Pilot Manfred Merz would probably just enjoy the panoramic view offered from his LS 6, while flying over the Grande Tête de l’Obiou, looking to the northeast. At 2,789 meters, it is the highest peak of the Dévoluy-Massif and most sought after meeting point for the evening ridge “surfing” gliders – one can also hike up without mountaineering equipment, starting from the car park of Cabane des Baumes. About ten kilometres north east of the Obiou is the Route Napoléon – the trek of the French emperor and his 800 followers when returning from banishment.
The southwest African ‘Bitterwasser’ in the middle of the Kalahari dessert, is known as one of the best soaring centres of the world. Claus-Dieter Zink flew here to get his delightful photo impressions of the Namib dessert. Our picture presents an Antares E and a DG 500 M, in formation flight above the distinctive dune lines, which are so typical for this landscape in Namibia. Martin Kroke writes: “One of the most beautiful moments is the half an hour before sunset, when the orange-red dunes throw shadows enforcing the relief.“
July + August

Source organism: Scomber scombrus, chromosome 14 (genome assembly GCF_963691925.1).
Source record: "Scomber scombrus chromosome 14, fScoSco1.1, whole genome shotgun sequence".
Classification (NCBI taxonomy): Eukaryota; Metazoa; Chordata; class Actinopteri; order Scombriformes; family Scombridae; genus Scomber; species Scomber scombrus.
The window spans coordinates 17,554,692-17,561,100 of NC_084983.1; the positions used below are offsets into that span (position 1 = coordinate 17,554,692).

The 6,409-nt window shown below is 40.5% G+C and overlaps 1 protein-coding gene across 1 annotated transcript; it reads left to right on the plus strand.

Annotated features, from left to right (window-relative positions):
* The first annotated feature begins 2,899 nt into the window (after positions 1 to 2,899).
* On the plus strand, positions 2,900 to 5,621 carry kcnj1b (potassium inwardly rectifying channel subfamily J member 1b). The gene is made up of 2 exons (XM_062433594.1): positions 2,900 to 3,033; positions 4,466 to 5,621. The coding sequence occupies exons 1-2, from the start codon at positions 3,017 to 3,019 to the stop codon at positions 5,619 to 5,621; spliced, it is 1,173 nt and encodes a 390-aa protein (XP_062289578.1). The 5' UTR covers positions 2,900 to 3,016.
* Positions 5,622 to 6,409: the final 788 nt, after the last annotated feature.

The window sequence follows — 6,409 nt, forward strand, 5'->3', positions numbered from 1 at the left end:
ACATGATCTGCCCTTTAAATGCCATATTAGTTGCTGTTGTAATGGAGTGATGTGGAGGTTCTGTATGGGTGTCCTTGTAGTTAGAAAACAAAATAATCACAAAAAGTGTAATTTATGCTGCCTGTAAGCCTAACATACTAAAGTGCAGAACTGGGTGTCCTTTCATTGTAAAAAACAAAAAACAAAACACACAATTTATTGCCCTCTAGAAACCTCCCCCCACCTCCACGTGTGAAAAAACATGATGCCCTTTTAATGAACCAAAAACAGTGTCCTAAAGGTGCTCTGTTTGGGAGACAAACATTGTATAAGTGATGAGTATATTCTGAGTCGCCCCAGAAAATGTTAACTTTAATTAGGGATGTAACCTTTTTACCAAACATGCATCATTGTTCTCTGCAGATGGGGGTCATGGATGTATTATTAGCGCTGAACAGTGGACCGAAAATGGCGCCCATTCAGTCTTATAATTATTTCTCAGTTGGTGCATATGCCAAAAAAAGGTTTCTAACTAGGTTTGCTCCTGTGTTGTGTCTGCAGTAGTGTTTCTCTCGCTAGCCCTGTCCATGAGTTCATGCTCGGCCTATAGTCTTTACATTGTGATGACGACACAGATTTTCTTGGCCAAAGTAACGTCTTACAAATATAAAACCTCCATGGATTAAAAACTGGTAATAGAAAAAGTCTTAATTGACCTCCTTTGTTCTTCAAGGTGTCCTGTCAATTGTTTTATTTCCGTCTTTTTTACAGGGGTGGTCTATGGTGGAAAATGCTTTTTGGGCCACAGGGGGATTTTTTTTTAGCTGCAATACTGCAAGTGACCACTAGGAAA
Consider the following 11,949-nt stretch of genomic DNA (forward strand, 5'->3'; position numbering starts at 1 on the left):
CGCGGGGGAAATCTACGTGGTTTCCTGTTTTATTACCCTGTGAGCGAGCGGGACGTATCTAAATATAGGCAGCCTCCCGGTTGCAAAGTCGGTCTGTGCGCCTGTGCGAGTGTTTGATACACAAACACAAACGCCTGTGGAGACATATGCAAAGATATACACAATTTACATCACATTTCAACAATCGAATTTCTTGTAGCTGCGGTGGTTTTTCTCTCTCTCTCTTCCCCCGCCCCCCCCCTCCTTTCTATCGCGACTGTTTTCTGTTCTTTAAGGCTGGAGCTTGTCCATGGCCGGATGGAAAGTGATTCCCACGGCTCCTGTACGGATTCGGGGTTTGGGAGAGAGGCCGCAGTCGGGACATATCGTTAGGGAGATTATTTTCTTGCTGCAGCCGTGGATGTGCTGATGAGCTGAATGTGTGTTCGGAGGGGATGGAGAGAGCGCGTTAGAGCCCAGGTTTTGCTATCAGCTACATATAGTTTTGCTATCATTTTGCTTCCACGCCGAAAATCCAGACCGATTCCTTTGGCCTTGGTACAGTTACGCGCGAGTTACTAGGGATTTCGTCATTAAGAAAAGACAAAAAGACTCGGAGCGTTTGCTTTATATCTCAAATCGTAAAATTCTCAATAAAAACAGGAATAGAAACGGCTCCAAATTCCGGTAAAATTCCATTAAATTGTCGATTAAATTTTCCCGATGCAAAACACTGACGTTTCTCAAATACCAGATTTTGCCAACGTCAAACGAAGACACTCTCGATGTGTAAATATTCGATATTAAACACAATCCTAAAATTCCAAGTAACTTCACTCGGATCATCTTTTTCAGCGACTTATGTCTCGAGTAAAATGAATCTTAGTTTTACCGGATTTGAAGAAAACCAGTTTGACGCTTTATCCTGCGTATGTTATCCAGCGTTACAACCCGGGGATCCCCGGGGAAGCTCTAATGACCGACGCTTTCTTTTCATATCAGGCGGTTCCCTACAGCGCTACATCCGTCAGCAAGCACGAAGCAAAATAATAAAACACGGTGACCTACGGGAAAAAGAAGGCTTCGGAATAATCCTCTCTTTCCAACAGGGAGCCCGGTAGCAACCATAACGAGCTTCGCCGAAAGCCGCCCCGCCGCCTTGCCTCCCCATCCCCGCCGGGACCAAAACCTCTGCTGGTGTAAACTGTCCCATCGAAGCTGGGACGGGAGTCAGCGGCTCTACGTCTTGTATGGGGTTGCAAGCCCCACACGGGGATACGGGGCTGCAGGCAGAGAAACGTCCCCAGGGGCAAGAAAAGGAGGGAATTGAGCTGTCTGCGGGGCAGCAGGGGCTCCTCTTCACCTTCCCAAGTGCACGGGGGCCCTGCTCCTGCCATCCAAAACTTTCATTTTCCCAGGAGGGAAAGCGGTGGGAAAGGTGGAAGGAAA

“If there had not been three of us, no one would have believed us”, said Claus-Dieter Zink on the radio. The mood, in the early even-ing of the 3rd September 2009 at the spur of l’Obiou, between Vercors and the Montagne Féraud is very special. The sun is already deep in the west and illuminates the harsh rock with warm light and rich contrasts. These reflect some of the warmth into a steady lift, which is supported by the “breeze”. The peak of the l’Obiou (2,790 m) is hiding in a big cumulus, so we can’t get any higher than 2,700 m. The landscape of rock is fascinatingly unreal, but inviting at the same time, as the face of the l’Obiou reliably bestows lift after a photo session with Claus-Dieter. The face seems more like Arizona than Southern France. One could almost believe oneself, to be flying on Mars. A few days ago, we explored the area by car and set foot near Mens, at the base of this mountain on some of the larger out landing fields. There is also a little private strip situated near a castle, where we could “park” “Golf-November” in case l’Obiou would stop it’s work.